English தமிழ்

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Radhika Santvanam which means “Placating Radhika” caused quite a stir when it was published. Romantic and sensual, the poems’ sexual frankness was a bit too much for the times. So much was the pressure that the British government ended up banning the book in 1910.
 
English man Charles Philip Brown, who created the Telugu – English dictionary, found a bunch of palm scripts at Oriental Manuscript Library in 1855. The manuscript was of 584 poems written by Devadasi Muddupalani. Brown managed to get these Telugu poems on print with the help of his colleague Baidipatti Venkata Narasu. The book Radhika Santvanam, with the author’s biography, was first published by Brown in 1877.

Englishman Charles Philip Brown, who created the Telugu – English dictionary, found a bunch of palm scripts at Oriental Manuscript Library in 1855. The manuscript contained 584 poems written by Devadasi Muddupalani who lived in the 18th century 

Bangalore Nagarathnamma

The book went on reprint again in 1907 after removing some overtly romantic poems. The book landed in the hands of Bangalore Nagarathnamma (1878 – 1952). Nagarathnamma, who also hailed from the Devadasi clan, was wonderstruck by Muddupalani’s book. Nagarathnamma was a reputed personality and had built a memorial hall for Thiagarajar at Thiruvaiyaru. She found that the book was incomplete and did not have any author description. Nagarathnamma started working on the reprint.

 
Who was Muddupalani and what is so controversial about her book Radhika Santvanam? Muddupalani or Muthupazhani (1739 – 1790) was a courtesan of King Pratab Singh, the Maratha King who ruled Tanjore. She was the granddaughter of acclaimed singer and devadasi Tanjanayaki. Muddupalani was well-versed in Tamil, Telugu and Sanskrit. Muddupalani reprised Aandal’s Thirupavai in seven-lined songs Saptapadalu. Her effort was lauded by the king.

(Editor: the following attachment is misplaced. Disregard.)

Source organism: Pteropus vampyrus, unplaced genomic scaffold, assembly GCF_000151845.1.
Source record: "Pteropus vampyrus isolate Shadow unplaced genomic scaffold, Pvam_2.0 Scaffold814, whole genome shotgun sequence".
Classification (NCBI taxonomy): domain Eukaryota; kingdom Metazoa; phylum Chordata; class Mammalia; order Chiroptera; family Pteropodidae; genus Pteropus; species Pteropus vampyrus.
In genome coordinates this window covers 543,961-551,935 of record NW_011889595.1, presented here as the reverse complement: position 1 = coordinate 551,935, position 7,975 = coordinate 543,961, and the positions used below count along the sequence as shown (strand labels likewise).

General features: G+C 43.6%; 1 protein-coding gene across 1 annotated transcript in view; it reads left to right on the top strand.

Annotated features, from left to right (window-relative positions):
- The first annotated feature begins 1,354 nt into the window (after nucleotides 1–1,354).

Muddupalani wrote Radhika Santvanam during that period. The four-chapter book with 584 poems is also called Ila Deviyamu. The poetic genre is an erotic narrative dealing with the relationship of Lord Krishna with his friend Radha and his new wife Ila. The book talks about how a jealous Radha was placated.

After the book landed in the hands of Nagarathnamma, she started taking efforts to reprint the book with all the poems and an author bio. When she published the book in 1910, Nagarathnamma challenged the critics in the foreword she wrote. The book was published by a leading Telugu publisher in Chennai, Vavilla Ramaswami Sastrulu.
 
Another year passed without any incidents but Telugu magazine Sasilekha published an article criticizing the book, stating it was obscene. Author Veeresalingam and his supporters launched a campaign against the book. Yielding to pressure, the British government banned the book in 1911.

Telugu magazine Sasilekha published an article criticizing the book stating it had obscene content. Author Veeresalingam and his supporters campaigned against the book Radhika Santvanam. Yielding to pressure, the British government banned the book in 1911. The books on print were destroyed though previous editions survived the onslaught

After Independence in 1947, Chennai Presidency’s chief minister T Prakasam revoked the ban on the book. He called the effort “restoring a few pearls to the necklace of Telugu literature”. The book went on reprint again in the year 1952 when Nagarathnamma passed away.
 
The book, The Devadasi and the Saint, authored by Venkatakrishnan Sriram narrates all the controversies surrounding Radhika Santvanam. Sandhya Mulchandani translated the book from Telugu to English. Penguin published the English translation in 2011. Assistant Professor at Delhi University, Umadevi translated the book in Tamil. In her foreword, she compared Muddupalani with women poets of the Sangam era who did not shy away from writing romantic poems.
A prologue of the book was translated by Jagannatharaja and was published in Kalkuthirai magazine. Radhika Santvanam may not be a popular book now but it was written by a woman from her perspective on romance. At a time when some people still take offence at creative works, it may be good to recall the opposition Radhika Santvanam faced.

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